Community-based mangrove restoration across several villages contributed to disaster risk reduction and protected key habitats for aquatic and terrestrial species.
Gujarat state boasts the largest mangrove habitat on the western coast of India. However, it has been severely diminished and degraded by human and natural causes. A weakened mangrove ecosystem not only threatens biodiversity but reduces natural protection against cyclones and storm surges, whose impacts are expected to worsen as a result of climate change. In response, facilitated by the Gujarat State Forest Department and Gujarat Ecology Commission, community-based mangrove restoration was adopted across several villages along the Gulf of Kutch region in Gujarat. The project promoted a multi-stakeholder model involving private and public sector partners and placed a particular emphasis on community-based implementation.
Although not quantified or reported, it is likely that the type and scale of afforestation reported in the region will contribute to climate change mitigation.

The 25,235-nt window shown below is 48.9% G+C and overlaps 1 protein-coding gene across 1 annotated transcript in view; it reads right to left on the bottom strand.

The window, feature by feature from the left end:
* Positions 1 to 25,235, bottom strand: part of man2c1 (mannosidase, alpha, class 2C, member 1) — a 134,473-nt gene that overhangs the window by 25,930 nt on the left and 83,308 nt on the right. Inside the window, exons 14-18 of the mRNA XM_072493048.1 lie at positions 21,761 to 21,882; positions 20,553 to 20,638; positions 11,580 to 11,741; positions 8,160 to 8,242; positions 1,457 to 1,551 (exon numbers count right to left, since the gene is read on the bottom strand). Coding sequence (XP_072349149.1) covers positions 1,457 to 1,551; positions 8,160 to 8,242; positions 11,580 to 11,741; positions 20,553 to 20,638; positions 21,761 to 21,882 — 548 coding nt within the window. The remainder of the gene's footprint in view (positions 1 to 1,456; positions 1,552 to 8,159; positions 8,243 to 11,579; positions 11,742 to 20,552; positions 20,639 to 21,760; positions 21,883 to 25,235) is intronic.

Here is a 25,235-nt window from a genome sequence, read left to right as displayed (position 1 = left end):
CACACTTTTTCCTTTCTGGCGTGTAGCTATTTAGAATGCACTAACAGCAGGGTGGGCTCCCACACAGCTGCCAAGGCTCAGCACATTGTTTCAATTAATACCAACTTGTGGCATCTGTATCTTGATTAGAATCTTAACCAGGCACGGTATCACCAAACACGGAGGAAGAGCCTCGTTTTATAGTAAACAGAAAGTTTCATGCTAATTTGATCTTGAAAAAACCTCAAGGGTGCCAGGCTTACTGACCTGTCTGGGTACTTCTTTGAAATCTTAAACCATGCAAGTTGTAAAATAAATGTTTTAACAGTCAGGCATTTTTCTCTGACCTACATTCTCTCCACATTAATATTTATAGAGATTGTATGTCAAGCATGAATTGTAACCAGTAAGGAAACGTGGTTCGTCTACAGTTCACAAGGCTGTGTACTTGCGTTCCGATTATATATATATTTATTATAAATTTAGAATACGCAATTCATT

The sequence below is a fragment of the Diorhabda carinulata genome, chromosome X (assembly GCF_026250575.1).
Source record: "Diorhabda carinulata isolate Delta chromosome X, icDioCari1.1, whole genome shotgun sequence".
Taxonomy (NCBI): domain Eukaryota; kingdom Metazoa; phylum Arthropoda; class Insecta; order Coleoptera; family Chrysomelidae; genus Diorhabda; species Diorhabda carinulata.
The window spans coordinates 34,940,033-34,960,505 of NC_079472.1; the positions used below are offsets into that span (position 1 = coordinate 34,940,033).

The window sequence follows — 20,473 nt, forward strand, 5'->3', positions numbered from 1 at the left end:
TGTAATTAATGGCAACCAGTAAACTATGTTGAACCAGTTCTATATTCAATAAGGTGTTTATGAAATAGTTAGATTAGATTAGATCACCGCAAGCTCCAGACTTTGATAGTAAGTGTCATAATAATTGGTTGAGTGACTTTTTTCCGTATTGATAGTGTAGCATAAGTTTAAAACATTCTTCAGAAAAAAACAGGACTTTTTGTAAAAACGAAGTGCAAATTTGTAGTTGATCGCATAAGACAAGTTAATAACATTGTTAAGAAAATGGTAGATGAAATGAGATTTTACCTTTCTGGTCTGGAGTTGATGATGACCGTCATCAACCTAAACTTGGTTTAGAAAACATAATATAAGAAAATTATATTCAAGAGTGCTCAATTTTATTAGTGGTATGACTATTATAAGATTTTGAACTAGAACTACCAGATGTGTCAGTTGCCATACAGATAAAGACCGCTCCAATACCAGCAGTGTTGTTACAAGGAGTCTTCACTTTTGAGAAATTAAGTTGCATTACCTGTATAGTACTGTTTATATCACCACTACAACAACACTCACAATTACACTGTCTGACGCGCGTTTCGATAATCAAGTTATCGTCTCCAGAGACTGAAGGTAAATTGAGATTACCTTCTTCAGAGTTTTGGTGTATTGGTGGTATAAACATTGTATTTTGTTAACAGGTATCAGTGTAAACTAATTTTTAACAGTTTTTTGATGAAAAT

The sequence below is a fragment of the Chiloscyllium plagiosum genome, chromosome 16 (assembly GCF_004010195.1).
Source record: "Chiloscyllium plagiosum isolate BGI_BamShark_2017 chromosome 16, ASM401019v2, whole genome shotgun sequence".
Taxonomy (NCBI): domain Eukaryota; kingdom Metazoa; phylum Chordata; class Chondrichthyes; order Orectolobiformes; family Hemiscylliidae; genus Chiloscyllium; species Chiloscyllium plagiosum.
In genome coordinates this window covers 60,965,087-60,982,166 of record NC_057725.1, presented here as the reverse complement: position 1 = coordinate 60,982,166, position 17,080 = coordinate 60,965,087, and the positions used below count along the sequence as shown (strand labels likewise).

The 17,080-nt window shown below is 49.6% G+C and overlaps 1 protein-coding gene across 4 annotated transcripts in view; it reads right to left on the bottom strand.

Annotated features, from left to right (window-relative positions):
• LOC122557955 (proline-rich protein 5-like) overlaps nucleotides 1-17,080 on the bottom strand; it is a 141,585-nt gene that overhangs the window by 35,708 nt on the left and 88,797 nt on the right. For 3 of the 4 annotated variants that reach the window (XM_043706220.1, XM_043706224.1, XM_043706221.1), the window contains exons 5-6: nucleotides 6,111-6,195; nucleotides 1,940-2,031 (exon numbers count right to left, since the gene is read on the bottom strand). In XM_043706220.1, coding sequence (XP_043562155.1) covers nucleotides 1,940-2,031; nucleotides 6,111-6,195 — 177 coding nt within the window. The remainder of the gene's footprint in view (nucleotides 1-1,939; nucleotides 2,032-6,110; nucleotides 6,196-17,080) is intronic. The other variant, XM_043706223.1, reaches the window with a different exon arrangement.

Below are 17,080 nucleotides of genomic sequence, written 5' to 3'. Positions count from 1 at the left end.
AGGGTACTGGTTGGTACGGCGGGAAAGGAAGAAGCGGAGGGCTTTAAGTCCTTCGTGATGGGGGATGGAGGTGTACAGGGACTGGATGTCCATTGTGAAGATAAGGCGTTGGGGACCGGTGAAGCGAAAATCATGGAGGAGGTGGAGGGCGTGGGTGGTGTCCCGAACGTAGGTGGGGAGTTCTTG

73.6% of households surveyed reported that mangrove reforestation had helped reduce the negative impacts of cyclones. 50% of households also reported a reduction in crop damage and destruction due to the wind shelter provided by restored mangrove cover.
Reforestation across participating villages in Gujarat resulted in a total of 8,326 hectares of new mangrove cover. Although not quantified or reported, this degree of replanting will likely contribute to restoring biodiversity through the provision of habitats for aquatic and terrestrial species.
As a result of mangrove planting, local economies reported a 31.5% increase in income from fisheries. On average, remuneration from mangrove planting work contributed 8,735 Indian rupees to participating households.